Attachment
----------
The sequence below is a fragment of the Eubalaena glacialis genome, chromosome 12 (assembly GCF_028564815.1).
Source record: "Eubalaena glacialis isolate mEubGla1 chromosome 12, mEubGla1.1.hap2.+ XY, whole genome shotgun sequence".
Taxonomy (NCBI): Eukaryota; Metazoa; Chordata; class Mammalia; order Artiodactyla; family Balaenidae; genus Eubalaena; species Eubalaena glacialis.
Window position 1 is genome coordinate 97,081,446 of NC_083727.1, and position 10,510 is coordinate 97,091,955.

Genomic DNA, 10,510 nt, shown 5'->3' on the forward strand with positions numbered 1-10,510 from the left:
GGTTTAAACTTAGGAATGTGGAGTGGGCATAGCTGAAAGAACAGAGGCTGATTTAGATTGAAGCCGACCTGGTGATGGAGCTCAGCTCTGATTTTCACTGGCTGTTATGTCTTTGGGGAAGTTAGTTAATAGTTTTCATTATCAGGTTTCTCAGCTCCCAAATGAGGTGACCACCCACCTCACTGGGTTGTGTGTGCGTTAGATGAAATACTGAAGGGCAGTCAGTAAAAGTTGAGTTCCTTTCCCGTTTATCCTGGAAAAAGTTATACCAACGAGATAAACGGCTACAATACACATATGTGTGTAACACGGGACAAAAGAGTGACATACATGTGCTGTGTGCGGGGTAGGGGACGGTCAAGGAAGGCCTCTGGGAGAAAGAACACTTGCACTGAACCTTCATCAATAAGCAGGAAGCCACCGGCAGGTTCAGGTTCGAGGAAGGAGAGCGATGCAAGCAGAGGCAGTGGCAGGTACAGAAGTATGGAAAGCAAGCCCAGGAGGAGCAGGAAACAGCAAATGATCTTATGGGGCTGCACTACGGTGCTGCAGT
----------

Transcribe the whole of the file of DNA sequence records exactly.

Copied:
The sequence below is a fragment of the Eubalaena glacialis genome, chromosome 12 (assembly GCF_028564815.1).
Source record: "Eubalaena glacialis isolate mEubGla1 chromosome 12, mEubGla1.1.hap2.+ XY, whole genome shotgun sequence".
Taxonomy (NCBI): Eukaryota; Metazoa; Chordata; class Mammalia; order Artiodactyla; family Balaenidae; genus Eubalaena; species Eubalaena glacialis.
Window position 1 is genome coordinate 97,081,446 of NC_083727.1, and position 10,510 is coordinate 97,091,955.

Genomic DNA, 10,510 nt, shown 5'->3' on the forward strand with positions numbered 1-10,510 from the left:
GGTTTAAACTTAGGAATGTGGAGTGGGCATAGCTGAAAGAACAGAGGCTGATTTAGATTGAAGCCGACCTGGTGATGGAGCTCAGCTCTGATTTTCACTGGCTGTTATGTCTTTGGGGAAGTTAGTTAATAGTTTTCATTATCAGGTTTCTCAGCTCCCAAATGAGGTGACCACCCACCTCACTGGGTTGTGTGTGCGTTAGATGAAATACTGAAGGGCAGTCAGTAAAAGTTGAGTTCCTTTCCCGTTTATCCTGGAAAAAGTTATACCAACGAGATAAACGGCTACAATACACATATGTGTGTAACACGGGACAAAAGAGTGACATACATGTGCTGTGTGCGGGGTAGGGGACGGTCAAGGAAGGCCTCTGGGAGAAAGAACACTTGCACTGAACCTTCATCAATAAGCAGGAAGCCACCGGCAGGTTCAGGTTCGAGGAAGGAGAGCGATGCAAGCAGAGGCAGTGGCAGGTACAGAAGTATGGAAAGCAAGCCCAGGAGGAGCAGGAAACAGCAAATGATCTTATGGGGCTGCACTACGGTGCTGCAGT